HOLLYWOOD—I thought long and very hard about how I wanted to cap off the month of Halloween in terms of recommending a great movie to send chills down the spine. With every ounce of blood in my body, I wanted to tackle a great haunted house flick. There is just one problem; there aren’t many that are truly terrifying in my personal opinion.
I considered “House on Haunted Hill,” the original version starring Vincent Price, but it’s more a mystery than and spook fest. “The Amityville Horror” is not as unnerving as people suspect it to be, and when looking at recent history, there just hasn’t been one of quality made. So I decided to highlight a ghost tale that I find so unnerving and quite underrated in my opinion, the 2002 remake “The Ring.” I used to be that proponent who always thought true horror had to be rated-R to really unnerve the American public, but I stumbled upon this flick a while back and I loved every minute of it, and to this day I still love it. Why? It has a unique and captivating story, simple in its own rights, but mysterious up until its final moments.
You have a great performance by Naomi Watts, who portrays a journalist investigating the sudden death of her niece who supposedly watched this mysterious videotape. Watts’ performance is heightened by the acting of her co-star David Dorfman who portrays Aidan, her son who might know a bit more surrounding the tape’s mystery. The movie doesn’t take the audience on this convoluted narrative, its cut-and dry simple, if you watch this tape you have 7 days before you die.
The opening of this movie is fantastic, unnerving and just plain scary as hell. You don’t know the outcome; you just know something has transpired. As the movie treks along, clues about the tape’s sudden arrival, its history and what transpires to those who watch it starts to come to the surface. We learn that a series of events plays out, you get a phone call, you are no longer photogenic and as your imminent death nears, you can sense your time is certainly running out.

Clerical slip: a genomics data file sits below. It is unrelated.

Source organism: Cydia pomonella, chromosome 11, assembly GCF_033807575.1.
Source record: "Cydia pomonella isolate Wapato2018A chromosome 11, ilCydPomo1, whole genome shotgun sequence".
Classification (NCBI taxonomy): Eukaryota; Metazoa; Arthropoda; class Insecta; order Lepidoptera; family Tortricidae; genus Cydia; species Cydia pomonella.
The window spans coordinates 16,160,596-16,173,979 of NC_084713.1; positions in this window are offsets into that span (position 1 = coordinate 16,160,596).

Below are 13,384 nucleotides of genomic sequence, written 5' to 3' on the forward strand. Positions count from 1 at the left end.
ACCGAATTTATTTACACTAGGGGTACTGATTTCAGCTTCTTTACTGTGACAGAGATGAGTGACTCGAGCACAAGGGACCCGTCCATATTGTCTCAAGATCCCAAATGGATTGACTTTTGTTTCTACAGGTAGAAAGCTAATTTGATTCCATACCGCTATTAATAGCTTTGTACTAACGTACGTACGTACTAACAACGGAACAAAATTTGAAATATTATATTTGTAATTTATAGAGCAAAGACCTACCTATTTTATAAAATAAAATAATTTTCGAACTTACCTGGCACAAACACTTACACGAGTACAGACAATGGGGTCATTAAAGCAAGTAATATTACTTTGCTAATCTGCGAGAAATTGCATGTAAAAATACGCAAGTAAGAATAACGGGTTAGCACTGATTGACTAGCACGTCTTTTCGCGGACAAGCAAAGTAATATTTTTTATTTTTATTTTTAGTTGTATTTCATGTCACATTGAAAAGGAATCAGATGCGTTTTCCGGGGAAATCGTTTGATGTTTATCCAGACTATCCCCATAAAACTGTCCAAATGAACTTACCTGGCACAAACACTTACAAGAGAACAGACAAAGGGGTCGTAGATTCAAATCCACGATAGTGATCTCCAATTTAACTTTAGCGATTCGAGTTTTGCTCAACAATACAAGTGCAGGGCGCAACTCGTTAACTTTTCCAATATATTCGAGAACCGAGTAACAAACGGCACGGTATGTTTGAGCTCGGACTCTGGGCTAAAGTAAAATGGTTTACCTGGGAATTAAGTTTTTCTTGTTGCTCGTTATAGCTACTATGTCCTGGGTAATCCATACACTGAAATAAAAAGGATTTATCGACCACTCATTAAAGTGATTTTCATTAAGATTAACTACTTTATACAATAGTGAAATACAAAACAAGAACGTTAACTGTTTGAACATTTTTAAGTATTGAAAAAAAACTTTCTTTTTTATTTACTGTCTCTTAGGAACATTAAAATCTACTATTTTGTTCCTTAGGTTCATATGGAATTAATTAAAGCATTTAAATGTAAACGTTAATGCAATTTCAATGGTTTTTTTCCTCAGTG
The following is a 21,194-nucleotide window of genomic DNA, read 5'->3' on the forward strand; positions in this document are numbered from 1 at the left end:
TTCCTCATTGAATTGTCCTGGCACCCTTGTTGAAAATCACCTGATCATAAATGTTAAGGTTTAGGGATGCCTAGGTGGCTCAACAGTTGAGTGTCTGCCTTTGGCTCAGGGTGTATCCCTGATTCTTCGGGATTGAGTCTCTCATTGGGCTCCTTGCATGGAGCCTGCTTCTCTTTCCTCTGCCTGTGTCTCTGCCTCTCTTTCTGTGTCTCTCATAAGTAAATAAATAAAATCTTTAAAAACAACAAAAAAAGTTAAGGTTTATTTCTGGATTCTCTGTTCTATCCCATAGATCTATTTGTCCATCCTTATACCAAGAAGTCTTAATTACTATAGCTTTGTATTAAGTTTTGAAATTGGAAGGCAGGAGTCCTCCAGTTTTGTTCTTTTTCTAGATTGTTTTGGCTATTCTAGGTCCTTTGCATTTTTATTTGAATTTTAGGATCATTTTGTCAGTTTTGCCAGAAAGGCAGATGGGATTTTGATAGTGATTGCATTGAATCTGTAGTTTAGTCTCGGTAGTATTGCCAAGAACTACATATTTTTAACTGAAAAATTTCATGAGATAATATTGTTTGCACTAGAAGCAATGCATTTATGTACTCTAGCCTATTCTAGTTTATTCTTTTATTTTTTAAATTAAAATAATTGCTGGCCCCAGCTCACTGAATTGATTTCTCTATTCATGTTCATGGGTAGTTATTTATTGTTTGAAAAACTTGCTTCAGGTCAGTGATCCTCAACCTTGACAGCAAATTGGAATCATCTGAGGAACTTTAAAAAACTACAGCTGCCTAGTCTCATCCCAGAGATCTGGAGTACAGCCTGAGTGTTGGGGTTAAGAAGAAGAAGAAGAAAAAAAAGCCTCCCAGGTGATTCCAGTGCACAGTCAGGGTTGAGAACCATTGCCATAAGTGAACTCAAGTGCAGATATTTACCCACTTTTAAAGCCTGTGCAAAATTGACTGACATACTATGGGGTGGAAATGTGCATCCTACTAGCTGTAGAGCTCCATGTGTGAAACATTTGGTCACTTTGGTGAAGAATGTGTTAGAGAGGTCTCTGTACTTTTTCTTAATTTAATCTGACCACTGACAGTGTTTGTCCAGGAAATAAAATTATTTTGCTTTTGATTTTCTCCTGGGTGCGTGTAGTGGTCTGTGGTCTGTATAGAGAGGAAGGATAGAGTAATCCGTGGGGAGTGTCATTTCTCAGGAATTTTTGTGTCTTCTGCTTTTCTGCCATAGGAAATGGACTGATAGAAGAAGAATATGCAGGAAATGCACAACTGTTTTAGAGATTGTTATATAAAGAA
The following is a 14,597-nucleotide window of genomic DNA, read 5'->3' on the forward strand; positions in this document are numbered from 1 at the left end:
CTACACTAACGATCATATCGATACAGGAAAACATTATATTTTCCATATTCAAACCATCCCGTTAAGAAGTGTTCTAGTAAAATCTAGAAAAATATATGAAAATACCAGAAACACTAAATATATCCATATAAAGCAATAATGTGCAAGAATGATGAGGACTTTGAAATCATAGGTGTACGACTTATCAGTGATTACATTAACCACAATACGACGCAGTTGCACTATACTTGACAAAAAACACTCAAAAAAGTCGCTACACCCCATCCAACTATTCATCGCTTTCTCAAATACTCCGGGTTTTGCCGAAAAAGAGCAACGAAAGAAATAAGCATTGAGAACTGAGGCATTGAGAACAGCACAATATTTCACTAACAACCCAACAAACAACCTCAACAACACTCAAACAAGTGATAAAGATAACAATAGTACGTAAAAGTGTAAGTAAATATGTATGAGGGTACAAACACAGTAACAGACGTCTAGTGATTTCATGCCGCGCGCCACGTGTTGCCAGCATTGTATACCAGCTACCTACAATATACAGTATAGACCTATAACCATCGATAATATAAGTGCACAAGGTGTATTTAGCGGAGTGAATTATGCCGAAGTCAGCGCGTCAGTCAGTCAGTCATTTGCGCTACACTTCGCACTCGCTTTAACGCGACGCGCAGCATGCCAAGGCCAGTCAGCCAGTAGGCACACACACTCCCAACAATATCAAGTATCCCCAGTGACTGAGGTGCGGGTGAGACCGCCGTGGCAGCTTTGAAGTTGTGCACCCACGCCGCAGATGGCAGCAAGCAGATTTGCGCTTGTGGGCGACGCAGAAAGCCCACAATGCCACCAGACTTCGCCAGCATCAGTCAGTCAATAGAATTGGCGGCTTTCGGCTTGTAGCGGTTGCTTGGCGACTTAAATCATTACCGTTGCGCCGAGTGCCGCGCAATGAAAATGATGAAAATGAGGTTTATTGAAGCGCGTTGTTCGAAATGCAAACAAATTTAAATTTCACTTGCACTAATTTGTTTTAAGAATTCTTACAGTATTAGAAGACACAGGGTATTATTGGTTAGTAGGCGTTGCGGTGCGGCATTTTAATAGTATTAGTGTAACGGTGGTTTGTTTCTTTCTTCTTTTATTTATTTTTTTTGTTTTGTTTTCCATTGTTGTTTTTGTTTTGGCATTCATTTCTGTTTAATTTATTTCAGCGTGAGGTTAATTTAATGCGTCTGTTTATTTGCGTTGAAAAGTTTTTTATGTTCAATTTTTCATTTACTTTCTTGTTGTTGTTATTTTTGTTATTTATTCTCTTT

Making things well worth the wait is the twist of an ending that as a viewer upon first viewing leaves you aghast. The viewer is left wondering: why did Rachel not die, when her baby daddy who also watched the tape met his demise. Well it’s simple: she made a copy of the tape! This transpires in the middle portion of the film, but the movie is so genius at making it seem unimportant, you don’t realize its importance until it has already transpired and you forgot about it as if it never mattered.
Our villain, if you want to even call her that is a little girl by the name of Samara, whose childhood was not that great, not to mention, we never get a good glimpse of her haunting face until the film’s climax. That is not so scary, it’s more what this little girl can do to those who watch the tape and fail to make a copy that is haunting.
“The Ring” manages to find a way to be scary without the excessive violence or gore; it haunts you by haunting the mind and causing you to think. It gave me the biggest realization as a fan of the horror genre. The scariest thing is not some psychopath in a mask, but a supernatural presence or haunting that you cannot simply explain with words. When you’re forced to think about something not only is the brain active, it forces you to question how you would react if you were placed in that same situation. This is a movie that manages to scare adults and kids alike. It’s the perfect treat for a Halloween scare that manages to leave you guessing to the final moment and extracting more clues each time you watch it.